Nigeria’s telecommunications industry is working hard to adapt to changing industry trends, intense rivalry and regulatory uncertainties. There is a general understanding that, to be sustainable, telecoms need to modernize existing products, diversify into new areas where capabilities and resources are available, improve general business processes and navigate the complex regulatory landscape effectively. There are enormous opportunities for the industry to develop new services, however, these will only be possible with an uninterrupted national power supply.
According to the 2017 World Congress on Engineering and Computer Science proceedings, power supply infrastructure plays a major role in running mobile networks with a benchmark network uptime of 99.98% required to maintain the reliability and quality of services. An unreliable and poor power supply to telecom tower sites hampers the efficient running of mobile network’s operations. The unreliable grid power supply in Nigeria has traditionally forced telecom operators and tower companies to rely heavily on diesel as their primary power source.
At the recent Power and Telecommunications Synergy Conference sponsored by IHS Nigeria, industry experts agreed that policies and infrastructure needed to be put in place to enable the adoption of mini grids. Mini grids are one part of the solution helping to solve the energy challenges slowing the industry’s current progress.
At the event, Mohamad Darwish, CEO, IHS Nigeria discussed the conference’s aim to explore the benefits of integrating power solutions into the National Broadband Plan and chart a roadmap for sector collaboration to stimulate the broadband growth as forecasted by the Nigerian Communications Commission. IHS Nigeria, IHS Towers’ largest subsidiary, alone has 16,000 sites powered by 16,000 generators. The amount spent daily on sustaining the power supply for these sites is likely to exclude diesel and routine generator maintenance costs. However, sustainability is evidently a key part of IHS Nigeria’s business, judging by their implementation of solar and hybrid power solutions across their tower sites. Such innovations both reduce costly overheads and decrease the company’s carbon footprint; another topic which featured high on the conference agenda.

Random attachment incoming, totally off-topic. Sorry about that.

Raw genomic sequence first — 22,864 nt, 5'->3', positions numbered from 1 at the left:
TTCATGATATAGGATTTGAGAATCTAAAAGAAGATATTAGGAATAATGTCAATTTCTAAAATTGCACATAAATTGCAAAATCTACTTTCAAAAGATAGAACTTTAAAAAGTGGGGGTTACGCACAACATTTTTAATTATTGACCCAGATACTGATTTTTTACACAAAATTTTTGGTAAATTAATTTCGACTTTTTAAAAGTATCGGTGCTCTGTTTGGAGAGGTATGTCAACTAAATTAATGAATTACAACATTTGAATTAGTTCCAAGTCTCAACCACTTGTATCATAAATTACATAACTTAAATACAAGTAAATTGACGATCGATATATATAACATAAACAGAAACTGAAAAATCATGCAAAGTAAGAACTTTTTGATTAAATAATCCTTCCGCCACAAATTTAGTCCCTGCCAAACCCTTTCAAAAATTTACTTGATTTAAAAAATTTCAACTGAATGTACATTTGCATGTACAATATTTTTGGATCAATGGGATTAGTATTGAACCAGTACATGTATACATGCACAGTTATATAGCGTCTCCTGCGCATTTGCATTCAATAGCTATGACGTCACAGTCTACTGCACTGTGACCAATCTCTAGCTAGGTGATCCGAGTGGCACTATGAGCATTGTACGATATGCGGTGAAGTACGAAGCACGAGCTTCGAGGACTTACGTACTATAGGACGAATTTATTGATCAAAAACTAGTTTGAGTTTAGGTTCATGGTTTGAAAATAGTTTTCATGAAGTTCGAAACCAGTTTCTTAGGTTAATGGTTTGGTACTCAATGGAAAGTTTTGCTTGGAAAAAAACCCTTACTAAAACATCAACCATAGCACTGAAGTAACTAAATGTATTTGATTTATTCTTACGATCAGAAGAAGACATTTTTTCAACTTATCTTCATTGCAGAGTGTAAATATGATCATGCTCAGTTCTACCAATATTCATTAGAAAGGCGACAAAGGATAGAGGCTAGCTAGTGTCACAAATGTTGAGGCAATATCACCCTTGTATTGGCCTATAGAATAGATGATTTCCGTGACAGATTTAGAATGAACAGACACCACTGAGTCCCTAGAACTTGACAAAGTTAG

According, to a 2014 Green Power for Mobile Market Analysis report, an undependable power supply to telecom tower sites impedes the efficient running of mobile network’s operations, it states, “An on-grid site consumes an average of +1,500 litres per month in Nigeria and 450 litres per month in Ghana. The higher diesel consumption of on-grid sites in Nigeria is due to the lack of grid power supply, making the diesel generator run longer every day”.
Responsive and responsible legislation should therefore consider the power challenges facing Nigerian telecoms; the current extraordinarily high diesel price and the comatose state of the national electricity supply. Speaking at the conference, Ikechukwu Nnamani, Vice President, Association of Telecommunications Companies of Nigeria (ATCON) noted that Nigeria’s power supply is being sabotaged by groups looking to benefit from alternative forms of energy. Nnamani also noted that in other markets, operators relied solely on electricity from the national grid. He said, “In Nigerian telecoms, we consume almost 40 million litres per month to power telecom towers which are both financially consuming and pollute the environment further.”